I am a textiles artist and researcher. I love discovering and documenting textiles from around the world and have a particular passion for Indian textiles. I am currently researching the block printed textiles of North Gujarat and Rajasthan for an MA. I have recently returned from India for the third time when I visited the amazing artisans of Kutch, Gujarat and Rajasthan.
As usual I've been back home for a week now and while looking back through photos and videos I'm already wanting to be back in India.
Because I flew into Mumbai this time, I decided to spend a couple of days there to go to museums, galleries and meet people I had been e-mailing about my research. Unfortunately I hadn't planned it that well, as arriving early on a Saturday morning meant lots of places were closed. One of these places was Paramparik Karigar which I was really disappointed about missing out on. However I was lucky enough to receive a lot of help and contacts from Neela who works with Paramparik. I only wish I could have met her in person.
Neela told me about a block printing family working in busy central Mumbai, an area called Damar Galli. Safaraz Khatri and his father Ahmed Khatri or 'Pracheen' have been hand block printing with natural dyes for over 100 years. They are one of only a few block printing families left in Mumbai, as most move to the suburbs or to rural villages where there is a better supply of water.
I had seen many block printers in the rural villages of Kachchh and those surrounding Jaipur - Sanganeer and Bagru, all places famed for their distinctive block prints. It was really interesting to see some inner city block printing to compare it. I was surprised at how they managed to have enough water for the use of natural dyes being on the top floor of a block on a cramped side alley near Crawford market. They do manage though, and produce some stunning fabrics. Safaraz had spent some time learning from the renowned master Ajrakh block printer Ismail Mohammed in Ajrakhpur, as well as from his father.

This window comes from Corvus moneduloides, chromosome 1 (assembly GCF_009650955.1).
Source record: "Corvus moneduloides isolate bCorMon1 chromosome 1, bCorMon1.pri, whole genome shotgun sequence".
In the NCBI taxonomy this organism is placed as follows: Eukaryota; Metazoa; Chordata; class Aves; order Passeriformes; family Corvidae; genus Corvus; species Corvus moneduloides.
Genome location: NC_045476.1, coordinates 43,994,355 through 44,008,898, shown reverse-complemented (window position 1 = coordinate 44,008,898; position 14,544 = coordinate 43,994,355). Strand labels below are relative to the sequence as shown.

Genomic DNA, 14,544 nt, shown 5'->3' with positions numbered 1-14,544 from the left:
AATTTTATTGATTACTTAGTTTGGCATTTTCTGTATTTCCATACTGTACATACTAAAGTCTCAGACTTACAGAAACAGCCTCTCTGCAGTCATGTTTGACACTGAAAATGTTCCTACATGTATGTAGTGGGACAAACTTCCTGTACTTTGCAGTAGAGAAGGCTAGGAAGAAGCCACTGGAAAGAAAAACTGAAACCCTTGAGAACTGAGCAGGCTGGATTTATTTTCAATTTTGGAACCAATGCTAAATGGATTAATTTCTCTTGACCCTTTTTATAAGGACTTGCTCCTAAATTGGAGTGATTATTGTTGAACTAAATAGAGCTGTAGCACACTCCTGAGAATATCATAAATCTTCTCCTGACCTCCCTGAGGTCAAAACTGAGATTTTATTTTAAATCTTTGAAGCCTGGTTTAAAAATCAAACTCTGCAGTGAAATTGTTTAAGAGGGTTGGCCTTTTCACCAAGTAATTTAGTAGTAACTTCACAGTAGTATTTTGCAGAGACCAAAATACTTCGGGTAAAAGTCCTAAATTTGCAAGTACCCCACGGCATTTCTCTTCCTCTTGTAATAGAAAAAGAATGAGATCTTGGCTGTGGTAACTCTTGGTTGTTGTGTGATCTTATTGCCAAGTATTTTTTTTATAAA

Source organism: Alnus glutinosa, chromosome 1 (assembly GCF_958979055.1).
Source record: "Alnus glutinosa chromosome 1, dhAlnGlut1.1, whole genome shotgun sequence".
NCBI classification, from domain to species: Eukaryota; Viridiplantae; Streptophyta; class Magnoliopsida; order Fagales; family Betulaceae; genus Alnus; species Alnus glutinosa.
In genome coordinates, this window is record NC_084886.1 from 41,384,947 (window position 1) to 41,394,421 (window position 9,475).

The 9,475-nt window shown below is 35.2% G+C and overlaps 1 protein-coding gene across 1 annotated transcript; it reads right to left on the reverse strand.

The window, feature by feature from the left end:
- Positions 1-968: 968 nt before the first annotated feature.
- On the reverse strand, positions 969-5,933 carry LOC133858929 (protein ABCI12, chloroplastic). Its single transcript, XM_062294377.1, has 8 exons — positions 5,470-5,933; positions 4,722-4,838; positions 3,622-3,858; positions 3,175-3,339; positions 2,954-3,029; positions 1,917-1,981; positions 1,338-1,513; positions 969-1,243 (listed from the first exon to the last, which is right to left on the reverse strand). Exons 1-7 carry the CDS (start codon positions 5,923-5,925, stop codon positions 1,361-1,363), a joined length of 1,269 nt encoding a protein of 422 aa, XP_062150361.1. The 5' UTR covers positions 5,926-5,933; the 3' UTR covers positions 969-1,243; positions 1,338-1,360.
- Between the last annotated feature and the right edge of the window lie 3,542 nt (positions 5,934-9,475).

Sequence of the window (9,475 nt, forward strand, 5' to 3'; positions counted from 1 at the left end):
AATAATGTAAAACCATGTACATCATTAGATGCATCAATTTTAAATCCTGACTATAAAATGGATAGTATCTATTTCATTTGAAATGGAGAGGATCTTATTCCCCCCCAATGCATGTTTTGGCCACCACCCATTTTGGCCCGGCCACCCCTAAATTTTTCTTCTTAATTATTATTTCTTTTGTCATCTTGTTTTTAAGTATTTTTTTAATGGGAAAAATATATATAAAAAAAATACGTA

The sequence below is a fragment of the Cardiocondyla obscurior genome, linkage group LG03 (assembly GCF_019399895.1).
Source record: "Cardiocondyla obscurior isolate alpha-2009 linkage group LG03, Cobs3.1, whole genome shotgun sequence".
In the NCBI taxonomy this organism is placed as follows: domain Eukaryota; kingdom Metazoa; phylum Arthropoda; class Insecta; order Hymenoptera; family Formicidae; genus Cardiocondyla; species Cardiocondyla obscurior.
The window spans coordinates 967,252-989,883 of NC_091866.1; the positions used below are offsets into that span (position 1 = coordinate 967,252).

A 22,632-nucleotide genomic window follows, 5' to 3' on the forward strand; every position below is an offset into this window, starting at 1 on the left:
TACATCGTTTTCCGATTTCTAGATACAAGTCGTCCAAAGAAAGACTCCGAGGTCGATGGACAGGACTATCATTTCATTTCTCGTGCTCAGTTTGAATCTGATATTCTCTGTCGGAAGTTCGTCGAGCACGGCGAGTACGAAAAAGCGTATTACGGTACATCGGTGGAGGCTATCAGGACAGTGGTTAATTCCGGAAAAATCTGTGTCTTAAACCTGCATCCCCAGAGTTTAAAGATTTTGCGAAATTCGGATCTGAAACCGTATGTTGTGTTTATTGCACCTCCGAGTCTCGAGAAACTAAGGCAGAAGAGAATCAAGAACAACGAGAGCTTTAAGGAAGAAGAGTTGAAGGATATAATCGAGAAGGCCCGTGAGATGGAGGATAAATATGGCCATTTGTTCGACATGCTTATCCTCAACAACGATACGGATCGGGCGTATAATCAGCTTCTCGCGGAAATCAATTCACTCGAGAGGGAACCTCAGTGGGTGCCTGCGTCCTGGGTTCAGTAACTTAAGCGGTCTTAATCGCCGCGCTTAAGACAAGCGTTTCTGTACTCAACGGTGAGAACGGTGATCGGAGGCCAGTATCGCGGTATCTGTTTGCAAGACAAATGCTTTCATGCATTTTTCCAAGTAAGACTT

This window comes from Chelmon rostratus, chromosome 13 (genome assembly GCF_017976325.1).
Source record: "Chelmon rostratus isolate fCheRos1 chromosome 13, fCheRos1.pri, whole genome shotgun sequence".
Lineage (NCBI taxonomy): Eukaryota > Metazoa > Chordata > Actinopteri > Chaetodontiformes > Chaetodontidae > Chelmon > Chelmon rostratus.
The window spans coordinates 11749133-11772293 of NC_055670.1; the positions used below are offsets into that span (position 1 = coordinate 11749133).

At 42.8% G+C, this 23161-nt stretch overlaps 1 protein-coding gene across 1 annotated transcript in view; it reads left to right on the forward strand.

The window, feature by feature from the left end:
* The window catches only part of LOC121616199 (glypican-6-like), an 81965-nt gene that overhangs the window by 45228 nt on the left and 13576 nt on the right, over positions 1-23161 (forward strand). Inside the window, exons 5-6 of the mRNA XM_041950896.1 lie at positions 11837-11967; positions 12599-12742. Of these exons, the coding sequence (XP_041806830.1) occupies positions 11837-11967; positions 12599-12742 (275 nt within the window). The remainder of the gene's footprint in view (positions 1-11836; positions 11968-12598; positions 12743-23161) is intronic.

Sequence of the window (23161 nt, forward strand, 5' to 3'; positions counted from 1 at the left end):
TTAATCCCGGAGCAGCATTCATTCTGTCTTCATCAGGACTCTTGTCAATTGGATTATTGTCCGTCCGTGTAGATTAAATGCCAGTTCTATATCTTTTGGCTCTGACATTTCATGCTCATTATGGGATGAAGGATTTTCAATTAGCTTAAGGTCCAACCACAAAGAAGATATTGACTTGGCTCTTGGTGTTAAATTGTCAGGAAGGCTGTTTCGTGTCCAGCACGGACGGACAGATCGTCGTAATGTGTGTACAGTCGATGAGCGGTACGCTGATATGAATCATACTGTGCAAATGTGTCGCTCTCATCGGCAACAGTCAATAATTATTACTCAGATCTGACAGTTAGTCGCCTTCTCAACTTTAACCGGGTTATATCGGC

They combine the traditional designs seen in Ajrakh with other familiar Indian motifs and patterns. These are often printed on silk and wool, a newly introduced fabric to block printing. These fabrics transform the look and colour of the patterns, making them more contemporary and luxurious.
These intricately printed patterned silks and wools were accompanied by contrasting fabrics of very contemporary bold painterly designs. Still using the natural dyes of deep indigo, henna, pomegranate and more, they were either painting on the dyes or printing with textured blocks.
I was fascinated by Safaraz's experimentation and innovation in creating daring completely new fabrics, but still making sure to hold true to his family's traditions by continuing with the distinctive, timeless patterns that India is so well known for.
Its always a bit of a shock to the system returning to England from India. The cultural differences and climate being the most shocking. Although this time I was quite pleased to return to cold fresh air and sun which made a change from the usual rain or snow that usually welcomes me.
I spent the last few days of the trip in Ahmedabad - one of the top 10 most polluted cities in the world. I have never experienced roads so noisy, smelly, and so packed there isn't even space for pedestrians. Every day I would have at least one 5 minute breakdown after nearly getting hit by a car, bike, rickshaw or cow, being unable to breathe or unable to have a conversation due to the overpowering noise of engines revving and horns honking.
However, something would always uplift my mood and remind me of the reason I love the city. For example, a cute little girl popping her head through a door of flower shaped window panes and calling out to ask say hi and ask my name..
..the peace of the cities' multitude of temples and mosques which exude spiritual calm...
...the intricate carved detailing in the architecture, a feast for the eyes of any creative designer, artist or lover of architecture...
...the resident cow outside the Arts Reverie, our hotel haven providing comfort, tasty food, stylish decor and a home in the heart of the heritage city...
...the hanging textiles adding glorious splashes of colour against the ornate architecture...
...the vibrant colours of the layers of fabric hanging to dry in a block printing workshop and the sound of the pounding blocks and happy singing of the printers while they work...
....and then while trying to squeeze our way down a cramped side street of pushing, honking cars and groups of busy shoppers in Manek Chowk, a man happily carving knives on a machine powered by pedalling his bicycle